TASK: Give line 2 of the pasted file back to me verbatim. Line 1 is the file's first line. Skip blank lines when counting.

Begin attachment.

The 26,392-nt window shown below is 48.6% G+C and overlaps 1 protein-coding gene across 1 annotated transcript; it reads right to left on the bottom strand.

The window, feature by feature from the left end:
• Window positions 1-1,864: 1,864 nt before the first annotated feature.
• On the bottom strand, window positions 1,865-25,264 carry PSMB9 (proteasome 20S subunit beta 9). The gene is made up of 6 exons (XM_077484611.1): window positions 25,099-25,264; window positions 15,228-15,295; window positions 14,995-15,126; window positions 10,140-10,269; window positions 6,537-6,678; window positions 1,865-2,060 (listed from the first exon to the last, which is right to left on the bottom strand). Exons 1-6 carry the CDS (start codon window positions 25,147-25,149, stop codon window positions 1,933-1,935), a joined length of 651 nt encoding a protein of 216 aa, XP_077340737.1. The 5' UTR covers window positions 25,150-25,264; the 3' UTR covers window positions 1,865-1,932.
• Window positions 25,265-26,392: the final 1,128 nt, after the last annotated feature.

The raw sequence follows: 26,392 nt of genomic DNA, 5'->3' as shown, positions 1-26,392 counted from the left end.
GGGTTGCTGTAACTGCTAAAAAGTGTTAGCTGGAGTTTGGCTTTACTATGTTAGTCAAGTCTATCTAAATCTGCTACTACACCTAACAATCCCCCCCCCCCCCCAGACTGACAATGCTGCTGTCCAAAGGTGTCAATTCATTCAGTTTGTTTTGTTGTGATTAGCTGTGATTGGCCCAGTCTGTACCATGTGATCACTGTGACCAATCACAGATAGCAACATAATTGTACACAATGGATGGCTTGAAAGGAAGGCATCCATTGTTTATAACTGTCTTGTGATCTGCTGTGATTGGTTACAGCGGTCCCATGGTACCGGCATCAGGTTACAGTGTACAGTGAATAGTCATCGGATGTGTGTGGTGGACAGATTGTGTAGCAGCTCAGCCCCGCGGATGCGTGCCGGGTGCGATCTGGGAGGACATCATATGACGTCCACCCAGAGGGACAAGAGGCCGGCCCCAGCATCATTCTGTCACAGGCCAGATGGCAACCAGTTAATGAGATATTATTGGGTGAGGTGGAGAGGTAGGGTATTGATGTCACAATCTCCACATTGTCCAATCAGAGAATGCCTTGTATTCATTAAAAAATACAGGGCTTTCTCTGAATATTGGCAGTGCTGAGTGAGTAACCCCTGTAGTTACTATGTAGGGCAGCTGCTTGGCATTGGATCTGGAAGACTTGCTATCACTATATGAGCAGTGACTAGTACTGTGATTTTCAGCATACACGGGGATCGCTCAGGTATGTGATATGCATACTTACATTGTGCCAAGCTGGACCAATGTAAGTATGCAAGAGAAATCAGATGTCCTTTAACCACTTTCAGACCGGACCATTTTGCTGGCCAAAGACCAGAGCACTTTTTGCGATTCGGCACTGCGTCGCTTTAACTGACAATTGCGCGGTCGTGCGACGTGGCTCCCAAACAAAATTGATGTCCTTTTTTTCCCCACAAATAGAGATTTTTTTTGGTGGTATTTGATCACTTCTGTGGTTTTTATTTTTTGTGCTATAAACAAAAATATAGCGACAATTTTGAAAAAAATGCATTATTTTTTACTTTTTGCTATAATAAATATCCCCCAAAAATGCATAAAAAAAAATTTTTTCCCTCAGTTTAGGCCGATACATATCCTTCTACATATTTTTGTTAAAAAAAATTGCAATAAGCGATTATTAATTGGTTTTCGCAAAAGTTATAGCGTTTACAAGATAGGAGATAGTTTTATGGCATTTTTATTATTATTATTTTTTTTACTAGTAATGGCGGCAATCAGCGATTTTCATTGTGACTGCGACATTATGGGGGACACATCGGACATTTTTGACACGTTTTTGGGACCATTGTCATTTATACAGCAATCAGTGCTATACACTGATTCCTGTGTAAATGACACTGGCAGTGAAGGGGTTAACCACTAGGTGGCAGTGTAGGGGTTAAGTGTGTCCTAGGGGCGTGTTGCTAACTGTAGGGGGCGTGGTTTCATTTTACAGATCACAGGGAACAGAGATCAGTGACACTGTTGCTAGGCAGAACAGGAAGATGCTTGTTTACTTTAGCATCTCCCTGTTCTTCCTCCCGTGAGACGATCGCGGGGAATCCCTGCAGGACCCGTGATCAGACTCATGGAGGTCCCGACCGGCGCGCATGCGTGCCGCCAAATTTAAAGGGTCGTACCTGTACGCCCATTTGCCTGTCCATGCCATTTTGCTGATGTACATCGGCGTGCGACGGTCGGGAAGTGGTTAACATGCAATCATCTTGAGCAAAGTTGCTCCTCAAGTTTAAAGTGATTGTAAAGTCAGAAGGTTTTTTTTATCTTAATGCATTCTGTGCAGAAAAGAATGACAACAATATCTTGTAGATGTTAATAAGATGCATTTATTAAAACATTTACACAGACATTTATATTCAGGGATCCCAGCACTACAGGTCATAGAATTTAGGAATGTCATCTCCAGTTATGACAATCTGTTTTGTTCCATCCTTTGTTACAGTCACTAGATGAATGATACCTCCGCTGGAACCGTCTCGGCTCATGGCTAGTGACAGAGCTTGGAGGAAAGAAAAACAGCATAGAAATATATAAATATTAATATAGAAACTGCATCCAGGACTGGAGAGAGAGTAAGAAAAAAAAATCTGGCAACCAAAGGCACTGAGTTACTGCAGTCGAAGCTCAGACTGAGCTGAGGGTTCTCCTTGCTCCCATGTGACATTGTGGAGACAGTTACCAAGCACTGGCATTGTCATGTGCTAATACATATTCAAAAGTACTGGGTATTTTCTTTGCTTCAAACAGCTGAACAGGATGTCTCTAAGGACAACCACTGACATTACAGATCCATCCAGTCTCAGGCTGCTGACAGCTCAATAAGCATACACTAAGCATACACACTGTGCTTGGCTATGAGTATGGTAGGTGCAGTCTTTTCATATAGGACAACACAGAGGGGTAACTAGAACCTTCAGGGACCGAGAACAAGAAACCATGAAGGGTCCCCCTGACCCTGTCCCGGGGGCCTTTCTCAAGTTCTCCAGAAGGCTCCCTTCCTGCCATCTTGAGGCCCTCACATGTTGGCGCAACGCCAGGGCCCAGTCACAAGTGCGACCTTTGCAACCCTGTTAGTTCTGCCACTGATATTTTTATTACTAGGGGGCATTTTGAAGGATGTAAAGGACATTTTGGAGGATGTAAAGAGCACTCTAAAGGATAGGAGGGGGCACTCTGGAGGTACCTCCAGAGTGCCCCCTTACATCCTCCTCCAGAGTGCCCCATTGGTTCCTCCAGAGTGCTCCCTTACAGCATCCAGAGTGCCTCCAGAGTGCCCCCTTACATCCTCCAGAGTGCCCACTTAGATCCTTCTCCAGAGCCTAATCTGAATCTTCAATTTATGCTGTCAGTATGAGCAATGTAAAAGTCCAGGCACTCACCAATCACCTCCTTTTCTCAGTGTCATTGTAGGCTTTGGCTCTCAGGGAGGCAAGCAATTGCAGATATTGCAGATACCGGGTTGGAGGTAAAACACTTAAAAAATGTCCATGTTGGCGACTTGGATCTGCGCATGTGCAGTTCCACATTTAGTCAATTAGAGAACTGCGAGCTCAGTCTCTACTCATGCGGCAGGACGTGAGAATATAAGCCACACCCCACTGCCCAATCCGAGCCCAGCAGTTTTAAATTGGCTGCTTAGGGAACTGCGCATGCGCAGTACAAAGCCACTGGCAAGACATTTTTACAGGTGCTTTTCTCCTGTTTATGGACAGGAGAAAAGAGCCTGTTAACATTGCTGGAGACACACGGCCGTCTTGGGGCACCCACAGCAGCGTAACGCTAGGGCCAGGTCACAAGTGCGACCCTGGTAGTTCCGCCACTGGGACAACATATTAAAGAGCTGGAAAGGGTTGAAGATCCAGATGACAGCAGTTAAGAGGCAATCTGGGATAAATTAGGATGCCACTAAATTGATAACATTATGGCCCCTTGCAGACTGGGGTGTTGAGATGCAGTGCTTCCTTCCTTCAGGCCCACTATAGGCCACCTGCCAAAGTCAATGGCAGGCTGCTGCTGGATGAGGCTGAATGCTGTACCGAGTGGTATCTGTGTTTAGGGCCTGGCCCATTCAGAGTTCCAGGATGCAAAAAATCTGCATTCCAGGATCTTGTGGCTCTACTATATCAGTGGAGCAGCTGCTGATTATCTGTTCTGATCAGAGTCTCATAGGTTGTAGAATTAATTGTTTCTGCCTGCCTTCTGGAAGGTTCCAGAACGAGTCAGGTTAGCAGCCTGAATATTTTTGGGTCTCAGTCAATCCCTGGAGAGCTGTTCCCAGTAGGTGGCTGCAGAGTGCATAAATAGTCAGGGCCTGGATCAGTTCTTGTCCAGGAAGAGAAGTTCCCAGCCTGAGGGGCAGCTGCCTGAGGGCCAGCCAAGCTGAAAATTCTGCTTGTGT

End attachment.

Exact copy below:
The window, feature by feature from the left end: